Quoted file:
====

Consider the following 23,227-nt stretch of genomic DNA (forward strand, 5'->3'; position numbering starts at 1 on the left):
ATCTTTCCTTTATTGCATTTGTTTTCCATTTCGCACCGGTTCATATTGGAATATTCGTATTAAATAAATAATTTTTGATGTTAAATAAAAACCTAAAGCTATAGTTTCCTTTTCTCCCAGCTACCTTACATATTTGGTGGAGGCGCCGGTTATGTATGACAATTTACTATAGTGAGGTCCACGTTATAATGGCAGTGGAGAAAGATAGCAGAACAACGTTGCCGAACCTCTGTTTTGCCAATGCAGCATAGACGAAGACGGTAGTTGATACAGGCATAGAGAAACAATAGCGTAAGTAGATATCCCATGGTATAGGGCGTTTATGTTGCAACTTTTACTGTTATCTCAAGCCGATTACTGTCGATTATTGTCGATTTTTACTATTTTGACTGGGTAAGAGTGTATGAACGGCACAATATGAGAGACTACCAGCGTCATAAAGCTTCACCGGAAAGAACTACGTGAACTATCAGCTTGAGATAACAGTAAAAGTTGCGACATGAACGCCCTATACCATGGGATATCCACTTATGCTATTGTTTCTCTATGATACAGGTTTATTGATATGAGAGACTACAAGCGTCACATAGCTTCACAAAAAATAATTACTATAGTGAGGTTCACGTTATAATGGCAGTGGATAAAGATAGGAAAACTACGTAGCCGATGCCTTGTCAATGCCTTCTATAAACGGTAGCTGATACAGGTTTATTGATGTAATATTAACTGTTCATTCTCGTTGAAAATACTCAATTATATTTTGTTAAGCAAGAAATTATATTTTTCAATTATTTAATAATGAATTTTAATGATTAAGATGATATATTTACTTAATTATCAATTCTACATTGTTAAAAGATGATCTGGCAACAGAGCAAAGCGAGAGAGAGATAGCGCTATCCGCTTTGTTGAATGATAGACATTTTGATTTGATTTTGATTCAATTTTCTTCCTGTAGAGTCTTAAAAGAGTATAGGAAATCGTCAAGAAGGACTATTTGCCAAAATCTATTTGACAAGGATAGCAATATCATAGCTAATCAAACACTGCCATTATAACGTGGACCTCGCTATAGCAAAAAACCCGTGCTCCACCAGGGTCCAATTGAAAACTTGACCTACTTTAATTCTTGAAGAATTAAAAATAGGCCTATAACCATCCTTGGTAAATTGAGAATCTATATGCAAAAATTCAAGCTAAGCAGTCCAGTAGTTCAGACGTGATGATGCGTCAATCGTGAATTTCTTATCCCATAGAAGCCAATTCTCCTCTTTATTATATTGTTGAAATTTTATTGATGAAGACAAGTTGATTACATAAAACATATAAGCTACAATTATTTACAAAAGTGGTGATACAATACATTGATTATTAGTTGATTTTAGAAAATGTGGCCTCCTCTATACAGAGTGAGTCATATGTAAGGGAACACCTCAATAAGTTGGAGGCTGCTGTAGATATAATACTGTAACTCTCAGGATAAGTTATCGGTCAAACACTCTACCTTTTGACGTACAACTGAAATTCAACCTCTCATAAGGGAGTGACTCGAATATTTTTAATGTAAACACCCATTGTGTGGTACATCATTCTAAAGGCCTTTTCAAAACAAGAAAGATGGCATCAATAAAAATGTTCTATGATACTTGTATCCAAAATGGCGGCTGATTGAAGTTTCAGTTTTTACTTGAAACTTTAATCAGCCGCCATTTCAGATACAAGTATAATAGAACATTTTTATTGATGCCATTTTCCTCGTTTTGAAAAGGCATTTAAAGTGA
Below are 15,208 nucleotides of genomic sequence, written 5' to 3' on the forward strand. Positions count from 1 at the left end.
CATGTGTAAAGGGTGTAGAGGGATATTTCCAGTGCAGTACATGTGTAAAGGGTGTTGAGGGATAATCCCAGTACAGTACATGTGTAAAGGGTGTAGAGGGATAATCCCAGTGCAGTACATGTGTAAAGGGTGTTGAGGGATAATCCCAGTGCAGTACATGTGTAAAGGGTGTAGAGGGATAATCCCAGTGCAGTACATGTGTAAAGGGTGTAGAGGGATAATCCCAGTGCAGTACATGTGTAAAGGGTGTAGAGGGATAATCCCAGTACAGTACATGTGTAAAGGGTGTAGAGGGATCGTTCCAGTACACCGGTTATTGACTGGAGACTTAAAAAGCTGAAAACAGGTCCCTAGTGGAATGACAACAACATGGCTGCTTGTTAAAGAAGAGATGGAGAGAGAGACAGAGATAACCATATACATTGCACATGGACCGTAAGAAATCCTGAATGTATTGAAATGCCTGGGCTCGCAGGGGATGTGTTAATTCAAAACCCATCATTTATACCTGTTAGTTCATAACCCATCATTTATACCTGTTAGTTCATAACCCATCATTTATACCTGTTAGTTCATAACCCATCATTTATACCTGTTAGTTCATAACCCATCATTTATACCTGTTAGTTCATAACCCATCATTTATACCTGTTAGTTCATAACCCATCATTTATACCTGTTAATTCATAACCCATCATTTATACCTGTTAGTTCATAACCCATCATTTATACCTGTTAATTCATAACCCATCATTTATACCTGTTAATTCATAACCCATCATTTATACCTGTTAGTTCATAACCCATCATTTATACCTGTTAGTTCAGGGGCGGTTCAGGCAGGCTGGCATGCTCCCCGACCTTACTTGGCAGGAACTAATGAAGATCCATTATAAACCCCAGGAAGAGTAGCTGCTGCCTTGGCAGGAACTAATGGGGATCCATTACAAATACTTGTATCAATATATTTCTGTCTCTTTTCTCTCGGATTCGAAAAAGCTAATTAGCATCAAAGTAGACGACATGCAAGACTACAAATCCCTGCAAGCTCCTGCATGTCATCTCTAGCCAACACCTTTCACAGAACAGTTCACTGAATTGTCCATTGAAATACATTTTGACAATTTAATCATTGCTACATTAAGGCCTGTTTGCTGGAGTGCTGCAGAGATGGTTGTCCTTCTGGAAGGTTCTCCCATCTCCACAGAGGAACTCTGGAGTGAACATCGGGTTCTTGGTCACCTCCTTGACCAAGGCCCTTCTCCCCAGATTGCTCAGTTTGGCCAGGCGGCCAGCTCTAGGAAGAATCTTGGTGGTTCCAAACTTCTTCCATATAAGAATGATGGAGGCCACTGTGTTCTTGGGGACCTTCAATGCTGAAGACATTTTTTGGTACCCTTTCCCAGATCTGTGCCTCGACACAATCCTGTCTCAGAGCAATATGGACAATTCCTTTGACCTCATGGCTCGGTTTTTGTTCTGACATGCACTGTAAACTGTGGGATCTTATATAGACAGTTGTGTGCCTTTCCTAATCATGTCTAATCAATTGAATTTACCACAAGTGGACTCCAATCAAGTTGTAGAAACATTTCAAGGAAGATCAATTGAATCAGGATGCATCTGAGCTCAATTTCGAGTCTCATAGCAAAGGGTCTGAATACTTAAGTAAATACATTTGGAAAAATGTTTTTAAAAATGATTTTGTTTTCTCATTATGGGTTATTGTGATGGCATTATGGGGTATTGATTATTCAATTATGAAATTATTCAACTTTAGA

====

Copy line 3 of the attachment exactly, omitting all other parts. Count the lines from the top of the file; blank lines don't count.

Below are 15,208 nucleotides of genomic sequence, written 5' to 3' on the forward strand. Positions count from 1 at the left end.